McIlhenny, Walter, BGen

Deceased
 
 Service Photo 
 Service Details
10 kb
View Time Line
Last Rank
Brigadier General
Last Primary MOS
9903-General Officer
Last MOSGroup
Specific Billet MOS
Primary Unit
1946-1959, 9903, USMCR (Inactive)
Service Years
1931 - 1959

Brigadier General

 
 

 Last Photo 
 Personal Details 

3 kb

Home State
Virginia
Virginia
Year of Birth
1910
 
This Military Service Page was created/owned by PFC James E. Franklin (Slim) to remember Marine BGen Walter McIlhenny.

If you knew or served with this Marine and have additional information or photos to support this Page, please leave a message for the Page Administrator(s) HERE.
 
Contact Info
Home Town
Not Specified
Last Address
Richmond

Date of Passing
Jun 22, 1985
 
Location of Interment
Not Specified
Wall/Plot Coordinates
Not Specified

 Official Badges 


 Unofficial Badges 




 Additional Information
Last Known Activity
MCILHENNY, WALTER S. First Lieutenant, U.S. Marine Corps (Reserve) Company B, 1st Battalion, 5th Marines, 1st Marine Division Date of Action: August 27, 1942 Citation: The Navy Cross is presented to Walter S. McIlhenny, First Lieutenant, U.S. Marine Corps (Reserve), for extraordinary heroism and courage as Executive Officer of Company B, First Battalion, Fifth Marines, First Marine Division, during a frontal assault upon a strongly fortified enemy Japanese position along the coast of Guadalcanal, Solomon Islands, August 27, 1942. After organizing a volunteer party to advance and evacuate the wounded from the hazardous position well forward of the company, First Lieutenant Mcllhenny, armed only with a rifle, and while under heavy enemy mortar and machine gun fire, covered the advance and withdrawal of the rescue party, gallantly drawing enemy fire and silencing a Japanese machine gun nest. Although ill at the time and suffering shock from concussion of an enemy mortar shell, he returned to a vantage point close to enemy lines and, in the face of fierce sniper fire, acted as an observer, relaying accurate information necessary for fire control until ordered by his superior officer to leave his post. His great personal valor, above and beyond the call of duty, not only made possible the rescue of nine wounded men but also contributed to the success of Marine mortar fire. His conduct throughout was in keeping with the highest traditions of the Navy of the United States. SPOT AWARD, (1942) Serial 18 (SofN Signed marcch 18, 1943) Born: 10/22/1910 at Washington, D.C. Home Town: Richmond, Virginia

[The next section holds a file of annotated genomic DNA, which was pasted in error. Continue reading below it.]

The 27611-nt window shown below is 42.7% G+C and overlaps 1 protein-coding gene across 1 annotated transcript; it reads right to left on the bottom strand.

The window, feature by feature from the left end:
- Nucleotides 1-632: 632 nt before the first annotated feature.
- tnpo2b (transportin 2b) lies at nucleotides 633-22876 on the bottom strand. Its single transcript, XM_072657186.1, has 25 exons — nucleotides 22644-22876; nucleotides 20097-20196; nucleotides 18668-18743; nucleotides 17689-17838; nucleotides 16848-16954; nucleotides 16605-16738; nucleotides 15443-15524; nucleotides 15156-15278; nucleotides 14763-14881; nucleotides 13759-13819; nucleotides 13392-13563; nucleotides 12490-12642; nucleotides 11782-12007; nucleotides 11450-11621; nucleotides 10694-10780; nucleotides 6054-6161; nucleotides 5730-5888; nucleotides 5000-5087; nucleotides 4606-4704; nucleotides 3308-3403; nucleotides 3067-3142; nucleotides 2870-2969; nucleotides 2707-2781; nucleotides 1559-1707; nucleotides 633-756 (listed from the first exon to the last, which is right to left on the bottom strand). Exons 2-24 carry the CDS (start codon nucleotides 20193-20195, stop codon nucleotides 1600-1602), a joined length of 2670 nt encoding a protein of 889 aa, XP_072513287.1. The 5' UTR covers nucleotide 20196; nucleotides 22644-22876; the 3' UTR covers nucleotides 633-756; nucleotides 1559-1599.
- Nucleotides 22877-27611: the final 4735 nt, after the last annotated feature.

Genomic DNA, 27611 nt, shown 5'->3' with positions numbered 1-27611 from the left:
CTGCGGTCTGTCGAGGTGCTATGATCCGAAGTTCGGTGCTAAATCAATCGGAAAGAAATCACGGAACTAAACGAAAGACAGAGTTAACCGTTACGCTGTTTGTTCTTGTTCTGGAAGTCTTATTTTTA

Other Comments:
Silver Star citation "For conspicuous gallantry and intrepidity in action while in command of Company B, 1st Battalion, 5th Marines, 1st Marine Division, in combat against enemy Japanese forces on Guadalcanal, Solomon Islands, on November 2, 1942. After a previous attempt to secure information had failed, Captain McIlhenny led a patrol of approximately twenty men to reconnoiter the enemy's right flank and, moving through dense jungle, cleared the zone of hostile snipers and finally reached his objective. Completing his mission, he started to lead his patrol back to their own lines when they were spotted by the enemy who immediately opened fire, pinning them down. When almost all of his men were wounded, including two runners who had been dispatched to the battalion, Captain McIlhenny, despite his own injury, determined to carry the message himself and finally succeeded in reaching our lines. His great courage and unswerving devotion to duty enabled his company to attack the enemy's flank and capture their position. His superb leadership and indomitable fighting spirit were in keeping with the highest traditions of the United States Naval Service."

OBITUARY